Growth of Carbon Nanostructures Using a Pd-Based Catalyst

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Abstract:

Carbon nanostructures were synthesized by decomposition of different carbon sources over an alumina supported palladium catalyst via Chemical Vapor Deposition (CVD). Several experimental conditions were varied to verify their influence in the synthesis products: temperature ramping rate, pre-annealing conditions, hydrogen pre-treatment, synthesis temperature and time, together with the use of different carbon sources. Depending on the experimental conditions carbon nanotubes and nanofibers with different shapes and structural characteristics were obtained. Straight, coiled and branched morphologies are the most common. Among our findings, the addition of hydrogen plays a significant role in the structure of the carbonaceous products. For example, the decomposition of acetylene on palladium catalysts at 800 °C in the absence of hydrogen produces only carbon micro- spheres as synthesis products. The incorporation of increasing amounts of hydrogen modifies the outcome, from thick fibers to carbon nanotubes. To verify the level of graphitization of the synthesis products we have used high resolution transmission electron microscopy (HRTEM) in addition to Raman spectroscopy. Our results, based on these complementary techniques, indicate the decomposition of acetylene on a palladium based catalyst, produces the best degree of graphitization in carbon nanotubes for a temperature of 800 °C and 100 cc/min of hydrogen flow. Similar hydrogen flows on the same catalyst, produced highly graphitized nanofibers by the decomposition of methane at 850 °C.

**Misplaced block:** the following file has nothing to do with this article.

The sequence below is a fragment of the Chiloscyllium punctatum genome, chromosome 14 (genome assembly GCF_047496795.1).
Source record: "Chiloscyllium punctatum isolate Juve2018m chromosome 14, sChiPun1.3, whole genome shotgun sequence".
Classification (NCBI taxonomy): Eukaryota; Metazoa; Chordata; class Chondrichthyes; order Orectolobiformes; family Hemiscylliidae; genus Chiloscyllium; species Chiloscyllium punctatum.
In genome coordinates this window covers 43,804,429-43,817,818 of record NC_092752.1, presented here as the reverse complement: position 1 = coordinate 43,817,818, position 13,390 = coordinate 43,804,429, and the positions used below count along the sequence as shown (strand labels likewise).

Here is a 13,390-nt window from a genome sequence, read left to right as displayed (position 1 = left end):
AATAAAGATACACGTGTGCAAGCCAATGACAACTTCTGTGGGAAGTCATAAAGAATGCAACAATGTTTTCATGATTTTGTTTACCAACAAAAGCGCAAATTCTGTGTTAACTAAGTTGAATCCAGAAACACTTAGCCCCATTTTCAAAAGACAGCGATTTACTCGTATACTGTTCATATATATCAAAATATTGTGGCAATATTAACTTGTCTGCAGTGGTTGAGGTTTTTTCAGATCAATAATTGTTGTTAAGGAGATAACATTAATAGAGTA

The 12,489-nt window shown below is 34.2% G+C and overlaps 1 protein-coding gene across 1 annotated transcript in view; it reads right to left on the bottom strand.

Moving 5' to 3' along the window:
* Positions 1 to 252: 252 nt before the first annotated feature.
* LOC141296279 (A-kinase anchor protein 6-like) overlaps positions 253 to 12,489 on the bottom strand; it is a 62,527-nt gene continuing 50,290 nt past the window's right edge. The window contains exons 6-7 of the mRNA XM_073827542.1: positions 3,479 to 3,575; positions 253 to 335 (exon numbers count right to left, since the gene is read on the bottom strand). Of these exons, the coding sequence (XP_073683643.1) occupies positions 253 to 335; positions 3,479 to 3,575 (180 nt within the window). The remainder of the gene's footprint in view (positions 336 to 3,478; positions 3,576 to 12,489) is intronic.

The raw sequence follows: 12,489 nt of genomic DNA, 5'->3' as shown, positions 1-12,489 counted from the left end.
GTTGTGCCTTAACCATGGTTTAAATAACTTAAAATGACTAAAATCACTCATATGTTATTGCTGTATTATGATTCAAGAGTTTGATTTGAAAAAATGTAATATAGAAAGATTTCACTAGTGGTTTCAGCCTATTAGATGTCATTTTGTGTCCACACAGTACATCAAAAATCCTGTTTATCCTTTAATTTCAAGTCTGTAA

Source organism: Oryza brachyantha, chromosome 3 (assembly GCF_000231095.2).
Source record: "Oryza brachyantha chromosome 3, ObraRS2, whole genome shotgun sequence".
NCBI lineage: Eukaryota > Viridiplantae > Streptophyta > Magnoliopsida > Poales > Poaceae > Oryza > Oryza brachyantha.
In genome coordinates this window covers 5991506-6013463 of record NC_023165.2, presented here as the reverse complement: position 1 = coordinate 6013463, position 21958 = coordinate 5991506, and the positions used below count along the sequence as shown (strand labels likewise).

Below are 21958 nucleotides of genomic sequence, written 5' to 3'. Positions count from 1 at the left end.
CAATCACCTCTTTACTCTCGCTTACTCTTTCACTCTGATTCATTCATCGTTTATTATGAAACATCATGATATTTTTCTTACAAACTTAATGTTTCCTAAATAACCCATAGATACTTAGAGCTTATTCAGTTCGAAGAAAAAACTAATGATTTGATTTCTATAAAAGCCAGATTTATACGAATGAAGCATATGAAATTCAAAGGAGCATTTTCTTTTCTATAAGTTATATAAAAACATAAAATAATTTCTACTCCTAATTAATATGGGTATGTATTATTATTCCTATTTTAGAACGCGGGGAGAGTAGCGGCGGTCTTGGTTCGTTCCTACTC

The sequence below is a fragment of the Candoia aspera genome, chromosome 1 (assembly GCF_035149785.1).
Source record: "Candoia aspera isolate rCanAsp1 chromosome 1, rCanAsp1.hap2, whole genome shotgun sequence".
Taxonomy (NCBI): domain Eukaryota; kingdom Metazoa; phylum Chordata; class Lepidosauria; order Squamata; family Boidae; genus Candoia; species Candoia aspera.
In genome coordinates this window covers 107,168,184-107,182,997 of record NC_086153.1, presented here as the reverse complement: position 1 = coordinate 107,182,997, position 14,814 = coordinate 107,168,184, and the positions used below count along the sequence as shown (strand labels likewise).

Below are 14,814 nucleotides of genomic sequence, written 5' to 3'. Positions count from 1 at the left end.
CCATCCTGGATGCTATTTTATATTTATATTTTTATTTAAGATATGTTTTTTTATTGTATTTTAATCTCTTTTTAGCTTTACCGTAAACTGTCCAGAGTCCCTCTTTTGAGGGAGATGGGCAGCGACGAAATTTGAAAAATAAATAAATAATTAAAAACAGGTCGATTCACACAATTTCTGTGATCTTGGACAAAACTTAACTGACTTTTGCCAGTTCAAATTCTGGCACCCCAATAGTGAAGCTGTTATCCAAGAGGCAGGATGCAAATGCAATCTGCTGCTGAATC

Keywords: CARBON NANOSTRUCTURES; CARBON NANOTUBES; PALLADIUM CATALYST; RAMAN SPECTROSCOPY

Document Type: Research Article

DOI: http://dx.doi.org/10.1166/jnn.2011.4998

Publication date: November 1, 2011

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  • Journal for Nanoscience and Nanotechnology (JNN) is an international and multidisciplinary peer-reviewed journal with a wide-ranging coverage, consolidating research activities in all areas of nanoscience and nanotechnology into a single and unique reference source. JNN is the first cross-disciplinary journal to publish original full research articles, rapid communications of important new scientific and technological findings, timely state-of-the-art reviews with author's photo and short biography, and current research news encompassing the fundamental and applied research in all disciplines of science, engineering and medicine.
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